are they contract bound to use them?
I suspect it varies with the way the various teams are supported by the manufacturer. If they are sponsored by them, and get their kit for free, they might be. However quite a few of the teams buy their kit, in which case (price incentives aside) they might have a free choice.
The riders will probably have a preference but one factor that may be important (in ways that are not clear) is how the maintenance is carried out, and if the mechanics are short-handed or not. Keeping a whole team's worth of bikes in working Bowden cables is no small undertaking and some mechanics may find it quicker to play 'parts change bingo' with Di2 or EPS systems instead.
There are also questions of failure modes and how any in-service problems are perceived by the riders and the team management. Personally I think it is almost inevitable that electrical systems of this sort will play up from time to time; for example electrical contacts only have three states; connection made, connection lost, connection intermittent. Two out of three states will give an unforgiving failure mode, and one of them may cause endless trouble before it is identified and corrected. [By contrast Bowden cables usually carry on working (badly) for quite a while before they pack in altogether, which is arguably a more benign failure mode.]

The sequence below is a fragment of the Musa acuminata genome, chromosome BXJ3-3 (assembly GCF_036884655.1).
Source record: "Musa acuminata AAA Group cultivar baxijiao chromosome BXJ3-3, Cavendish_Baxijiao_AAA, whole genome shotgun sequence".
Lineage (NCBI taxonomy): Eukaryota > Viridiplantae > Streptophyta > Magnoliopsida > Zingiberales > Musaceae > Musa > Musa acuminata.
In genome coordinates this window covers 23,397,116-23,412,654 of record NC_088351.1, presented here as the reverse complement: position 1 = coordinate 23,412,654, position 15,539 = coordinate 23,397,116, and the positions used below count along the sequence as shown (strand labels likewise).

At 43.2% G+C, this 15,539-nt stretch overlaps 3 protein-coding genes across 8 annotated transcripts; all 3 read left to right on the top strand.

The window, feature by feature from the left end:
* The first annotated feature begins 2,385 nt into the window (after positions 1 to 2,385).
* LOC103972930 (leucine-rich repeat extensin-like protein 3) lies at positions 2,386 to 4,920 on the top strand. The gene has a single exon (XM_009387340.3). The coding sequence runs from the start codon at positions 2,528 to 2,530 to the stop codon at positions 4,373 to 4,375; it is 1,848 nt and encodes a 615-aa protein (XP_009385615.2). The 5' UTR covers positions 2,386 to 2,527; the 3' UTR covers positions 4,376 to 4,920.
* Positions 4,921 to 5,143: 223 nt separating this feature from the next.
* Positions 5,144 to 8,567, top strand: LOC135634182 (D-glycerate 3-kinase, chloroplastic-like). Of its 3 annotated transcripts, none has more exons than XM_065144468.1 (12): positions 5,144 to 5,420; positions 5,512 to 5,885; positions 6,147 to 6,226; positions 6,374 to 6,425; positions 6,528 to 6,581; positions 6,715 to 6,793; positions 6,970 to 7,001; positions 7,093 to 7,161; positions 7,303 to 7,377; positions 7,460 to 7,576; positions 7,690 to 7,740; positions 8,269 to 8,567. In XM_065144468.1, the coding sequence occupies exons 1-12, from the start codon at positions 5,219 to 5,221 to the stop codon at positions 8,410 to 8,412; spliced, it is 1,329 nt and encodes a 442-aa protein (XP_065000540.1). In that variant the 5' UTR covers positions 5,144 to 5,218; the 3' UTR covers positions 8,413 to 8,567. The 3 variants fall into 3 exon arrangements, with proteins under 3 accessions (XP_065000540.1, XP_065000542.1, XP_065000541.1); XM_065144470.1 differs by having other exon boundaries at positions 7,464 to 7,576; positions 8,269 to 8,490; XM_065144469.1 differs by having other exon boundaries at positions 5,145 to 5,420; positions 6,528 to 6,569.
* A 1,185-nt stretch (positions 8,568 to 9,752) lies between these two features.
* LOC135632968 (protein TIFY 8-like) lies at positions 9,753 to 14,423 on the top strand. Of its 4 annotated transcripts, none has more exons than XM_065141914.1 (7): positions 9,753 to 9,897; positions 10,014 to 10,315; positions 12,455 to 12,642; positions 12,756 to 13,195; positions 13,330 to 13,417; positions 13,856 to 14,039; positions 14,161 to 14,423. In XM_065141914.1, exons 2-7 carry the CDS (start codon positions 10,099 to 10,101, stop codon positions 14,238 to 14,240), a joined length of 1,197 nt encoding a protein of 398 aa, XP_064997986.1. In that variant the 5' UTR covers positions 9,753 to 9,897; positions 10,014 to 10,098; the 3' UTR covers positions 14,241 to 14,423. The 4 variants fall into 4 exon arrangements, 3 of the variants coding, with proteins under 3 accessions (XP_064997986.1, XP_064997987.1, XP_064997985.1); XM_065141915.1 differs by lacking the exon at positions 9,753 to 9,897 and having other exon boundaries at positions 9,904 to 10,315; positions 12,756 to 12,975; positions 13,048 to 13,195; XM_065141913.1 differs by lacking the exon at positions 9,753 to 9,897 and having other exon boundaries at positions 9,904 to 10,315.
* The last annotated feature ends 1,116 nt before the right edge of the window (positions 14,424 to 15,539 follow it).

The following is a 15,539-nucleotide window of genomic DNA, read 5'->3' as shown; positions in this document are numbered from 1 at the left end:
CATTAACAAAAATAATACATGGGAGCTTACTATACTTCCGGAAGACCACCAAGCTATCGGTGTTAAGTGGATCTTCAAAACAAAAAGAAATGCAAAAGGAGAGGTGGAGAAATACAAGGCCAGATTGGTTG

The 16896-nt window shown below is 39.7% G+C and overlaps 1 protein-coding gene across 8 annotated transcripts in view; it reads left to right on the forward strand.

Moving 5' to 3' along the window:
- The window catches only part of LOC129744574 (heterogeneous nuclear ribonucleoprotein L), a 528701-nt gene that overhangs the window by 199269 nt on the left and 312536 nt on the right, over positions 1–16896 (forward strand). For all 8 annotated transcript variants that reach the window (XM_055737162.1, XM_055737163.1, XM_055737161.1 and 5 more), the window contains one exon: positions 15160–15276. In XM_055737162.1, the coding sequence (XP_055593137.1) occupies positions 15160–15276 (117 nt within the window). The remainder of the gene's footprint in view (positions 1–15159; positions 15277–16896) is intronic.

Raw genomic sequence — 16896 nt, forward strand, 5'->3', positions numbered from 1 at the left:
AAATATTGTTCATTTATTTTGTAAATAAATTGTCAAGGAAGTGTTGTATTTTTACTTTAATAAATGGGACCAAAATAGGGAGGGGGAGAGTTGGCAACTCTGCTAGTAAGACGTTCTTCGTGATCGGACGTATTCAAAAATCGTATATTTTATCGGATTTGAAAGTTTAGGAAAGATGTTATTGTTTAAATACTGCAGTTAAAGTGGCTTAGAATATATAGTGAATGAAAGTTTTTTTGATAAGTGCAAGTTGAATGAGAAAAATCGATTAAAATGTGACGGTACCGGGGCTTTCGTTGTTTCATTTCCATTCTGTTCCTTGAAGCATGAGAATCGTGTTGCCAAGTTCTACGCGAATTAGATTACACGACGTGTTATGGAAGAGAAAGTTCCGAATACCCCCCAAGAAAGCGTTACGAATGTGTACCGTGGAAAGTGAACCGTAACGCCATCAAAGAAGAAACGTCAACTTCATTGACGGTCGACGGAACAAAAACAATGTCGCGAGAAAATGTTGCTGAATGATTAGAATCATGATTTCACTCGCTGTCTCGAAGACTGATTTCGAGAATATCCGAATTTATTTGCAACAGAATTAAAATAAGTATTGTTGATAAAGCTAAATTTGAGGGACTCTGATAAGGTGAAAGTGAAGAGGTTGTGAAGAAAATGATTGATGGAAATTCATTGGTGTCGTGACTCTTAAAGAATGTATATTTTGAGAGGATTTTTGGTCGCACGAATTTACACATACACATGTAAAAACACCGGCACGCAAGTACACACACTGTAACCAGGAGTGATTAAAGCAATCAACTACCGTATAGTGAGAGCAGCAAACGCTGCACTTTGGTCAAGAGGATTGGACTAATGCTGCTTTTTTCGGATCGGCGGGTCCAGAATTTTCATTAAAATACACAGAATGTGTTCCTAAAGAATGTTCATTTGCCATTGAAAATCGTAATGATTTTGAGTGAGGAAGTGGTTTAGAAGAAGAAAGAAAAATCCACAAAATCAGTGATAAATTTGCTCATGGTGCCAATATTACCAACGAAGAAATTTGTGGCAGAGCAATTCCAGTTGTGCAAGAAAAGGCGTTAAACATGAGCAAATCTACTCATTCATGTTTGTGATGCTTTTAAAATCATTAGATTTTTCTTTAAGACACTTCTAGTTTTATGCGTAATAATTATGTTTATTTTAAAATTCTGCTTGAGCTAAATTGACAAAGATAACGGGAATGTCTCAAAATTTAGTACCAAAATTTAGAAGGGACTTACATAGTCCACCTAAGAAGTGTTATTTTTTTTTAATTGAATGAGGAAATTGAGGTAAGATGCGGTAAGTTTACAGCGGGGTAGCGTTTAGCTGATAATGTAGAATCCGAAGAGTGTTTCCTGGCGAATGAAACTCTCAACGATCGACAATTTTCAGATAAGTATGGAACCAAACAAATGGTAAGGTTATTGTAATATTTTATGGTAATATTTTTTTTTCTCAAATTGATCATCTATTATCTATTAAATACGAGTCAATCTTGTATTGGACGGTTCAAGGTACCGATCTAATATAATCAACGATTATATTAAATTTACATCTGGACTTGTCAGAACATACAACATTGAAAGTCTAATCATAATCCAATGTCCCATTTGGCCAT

When a Di2 system goes wrong this could be blamed on
- the mechanic
- the rider (doing something weird with it)
- the system
In this day and age if a system is found to be unreliable a common approach is simply to replace all the parts in it more regularly. This approach is predicated on the assumption that the parts wear out or otherwise deteriorate in some way, and is no substitute for improving other aspects of the system (since at best it will make failures less frequent, rather than eliminate them), but it may seem like a good choice if you are "in that particular hole".
It is an interesting conundrum; if the Di2 shifts are seen to be even fractionally quicker or better or less tiring for the rider, this would be seen as 'a marginal gain' which would have to be balanced against the risks and consequences of system failure. This kind of risk/consequence judgement is notoriously difficult to do well, and how any issues are perceived and managed within a group of people can affect everything.
I feel sorry for the mechanics, actually. If you assemble a Di2 system (as per factory specifications) and test it thoroughly, you still can't be absolutely
sure it will carry on working for five weeks, five days or even five minutes, and when it fails it can't always be known exactly what has gone wrong. I suspect that most experienced mechanics would feel more confident that a mechanical system would work well in the short term, and/or fail in a more graceful fashion.